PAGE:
They leave the orbit around one nucleus and jump to the orbit of the next nucleus. This dislodges the electron in that orbit And the cascade of atoms begins to flow down the wire.
Apply the correct amount of electricity to the correct size copper wire, and the flow of electrons becomes a useful tool for rotating motor, powering lights, and running a computer. Too much electricity, and things burn out. Too little electricity, and some circuits stop working while others can overheat.

Conductive materials have another interesting property
A power line for example. If lightning hits near a power line it will energize the wire.
This causes additional electrons to flow down the wire and is generally called a surge event.

The additional flow of electrons from a surge can knock out electric and electronic devices. Surge suppressors and arrestors help solve problem.
As a result, we know wires will absorb energy from nearby electrical source.

The same principle is used in a transformer. Transformers are basically two coils of wire located next to each other, each coil wrapped around a metal core and neither touching the other, with no shared wires in common.
Transformers are used to convert one voltage to another voltage. And according to Ohm's law, when voltage is changed, the amperage changes in inverse proportion.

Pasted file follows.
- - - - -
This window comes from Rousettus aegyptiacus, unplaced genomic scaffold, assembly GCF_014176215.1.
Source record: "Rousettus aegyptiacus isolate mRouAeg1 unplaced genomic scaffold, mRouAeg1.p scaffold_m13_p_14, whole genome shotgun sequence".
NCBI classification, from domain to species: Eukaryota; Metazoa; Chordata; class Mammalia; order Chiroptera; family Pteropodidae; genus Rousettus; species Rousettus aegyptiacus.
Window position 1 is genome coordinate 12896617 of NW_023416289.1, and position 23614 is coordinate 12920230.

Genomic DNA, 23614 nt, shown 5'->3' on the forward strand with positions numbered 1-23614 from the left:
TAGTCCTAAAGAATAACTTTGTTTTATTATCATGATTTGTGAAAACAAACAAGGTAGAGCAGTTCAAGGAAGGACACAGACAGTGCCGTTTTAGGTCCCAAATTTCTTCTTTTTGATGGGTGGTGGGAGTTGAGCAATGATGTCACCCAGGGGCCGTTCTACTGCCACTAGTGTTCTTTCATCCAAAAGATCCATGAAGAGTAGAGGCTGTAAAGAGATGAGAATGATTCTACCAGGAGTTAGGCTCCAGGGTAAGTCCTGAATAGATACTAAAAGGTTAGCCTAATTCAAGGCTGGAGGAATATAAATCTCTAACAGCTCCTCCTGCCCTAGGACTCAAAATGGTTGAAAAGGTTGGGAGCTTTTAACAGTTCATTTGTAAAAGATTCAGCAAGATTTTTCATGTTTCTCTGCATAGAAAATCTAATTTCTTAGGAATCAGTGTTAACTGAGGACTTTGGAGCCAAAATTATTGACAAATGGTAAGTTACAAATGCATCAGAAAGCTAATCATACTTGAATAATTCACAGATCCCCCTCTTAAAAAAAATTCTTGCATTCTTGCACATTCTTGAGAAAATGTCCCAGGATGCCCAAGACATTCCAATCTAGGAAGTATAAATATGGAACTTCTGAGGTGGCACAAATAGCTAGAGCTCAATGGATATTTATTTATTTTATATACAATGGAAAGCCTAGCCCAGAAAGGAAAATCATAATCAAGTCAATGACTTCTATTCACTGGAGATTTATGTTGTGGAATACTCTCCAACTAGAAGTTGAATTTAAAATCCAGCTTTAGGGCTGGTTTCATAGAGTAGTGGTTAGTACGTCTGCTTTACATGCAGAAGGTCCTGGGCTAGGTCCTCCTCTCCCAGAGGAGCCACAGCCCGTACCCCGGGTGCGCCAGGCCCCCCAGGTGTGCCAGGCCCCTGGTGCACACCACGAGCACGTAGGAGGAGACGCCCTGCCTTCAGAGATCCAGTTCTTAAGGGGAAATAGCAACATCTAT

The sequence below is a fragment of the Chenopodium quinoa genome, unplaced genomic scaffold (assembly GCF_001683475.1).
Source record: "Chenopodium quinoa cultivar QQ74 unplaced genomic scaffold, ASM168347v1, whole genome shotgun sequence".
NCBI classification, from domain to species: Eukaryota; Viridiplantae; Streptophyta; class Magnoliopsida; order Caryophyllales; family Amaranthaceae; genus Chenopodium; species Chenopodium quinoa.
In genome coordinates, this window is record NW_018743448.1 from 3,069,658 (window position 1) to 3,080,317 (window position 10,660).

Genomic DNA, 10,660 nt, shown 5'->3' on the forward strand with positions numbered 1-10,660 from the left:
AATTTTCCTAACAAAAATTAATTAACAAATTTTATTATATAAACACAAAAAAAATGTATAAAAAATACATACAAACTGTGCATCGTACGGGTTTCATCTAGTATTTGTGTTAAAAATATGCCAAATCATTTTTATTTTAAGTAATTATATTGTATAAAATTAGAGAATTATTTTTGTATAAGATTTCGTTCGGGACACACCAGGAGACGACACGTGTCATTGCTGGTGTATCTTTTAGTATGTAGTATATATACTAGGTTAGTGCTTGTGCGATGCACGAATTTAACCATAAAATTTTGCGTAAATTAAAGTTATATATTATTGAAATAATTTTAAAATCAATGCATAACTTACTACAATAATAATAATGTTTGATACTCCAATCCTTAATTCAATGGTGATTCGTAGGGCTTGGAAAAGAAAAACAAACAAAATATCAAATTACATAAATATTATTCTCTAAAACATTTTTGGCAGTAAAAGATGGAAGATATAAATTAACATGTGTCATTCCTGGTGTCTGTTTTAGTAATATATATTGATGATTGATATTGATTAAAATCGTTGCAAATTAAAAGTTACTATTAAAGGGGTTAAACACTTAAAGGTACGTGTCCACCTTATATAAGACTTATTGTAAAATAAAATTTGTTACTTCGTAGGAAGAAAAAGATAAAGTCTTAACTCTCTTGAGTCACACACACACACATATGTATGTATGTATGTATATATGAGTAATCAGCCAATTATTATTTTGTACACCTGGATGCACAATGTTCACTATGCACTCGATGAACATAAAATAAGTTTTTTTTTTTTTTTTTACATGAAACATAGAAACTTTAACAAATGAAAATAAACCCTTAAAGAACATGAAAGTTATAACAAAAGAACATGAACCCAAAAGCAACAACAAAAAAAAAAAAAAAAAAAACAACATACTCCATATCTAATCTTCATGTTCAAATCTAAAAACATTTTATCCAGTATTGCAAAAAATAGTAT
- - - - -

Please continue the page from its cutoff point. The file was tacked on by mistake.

There is an inverse relationship between volts and amps. The formula in ohms law is volts x amps = watts.
Transformers utilize this formula. Transformers convert high-volage low-amperage electricity into lower-voltage higher-ampeage electricity for end user.
So transformers will convert 7200 volt distribution electricity into 240 volt household electricity.

High-voltage wires arrive in your town and neighborhood from the power plant. These are transmission and distribution wires, and carry low amperage to reduce heat loss.
Low amperage is important for long distance transmission of electricity because high amperage causes heat loss on the wire, and reduces transmission distance.
To achieve low amperage, high voltage is necessary. Using Ohm's law, the correct voltage and amperage and wire diameter and distance of transmission can be calculated.
Resource: What is 3-phase electricity/ Power plant to end user

Once at your home, the high-voltage low-amperage wires enter a transformer. There is usually a transformer for each home or for each two homes. Inside the transformer are two coils of wire wrapped around an iron core, cooled by oil. The high voltage wires connect to one coil.
The wires going to your house connect to the other coil.
Resource: See inside main breaker box

When the high voltage coil is energized it produces an electric field that causes electrons to flow in both coils...
Only the high voltage coil receives electricity from the generator, but the flow of electrons through the high voltage coil will cause electrons to flow in the other coil.
Remeber the coils are not connected. they just sit next to each other. It is the same principle when a lightning strike causes a surge of electrons on the wire.

The reverse is also true.
In a electrical outage the high voltage line has no electricity. Local homeowner might connect a generator to thier breaker box to supply power to the refrigerator.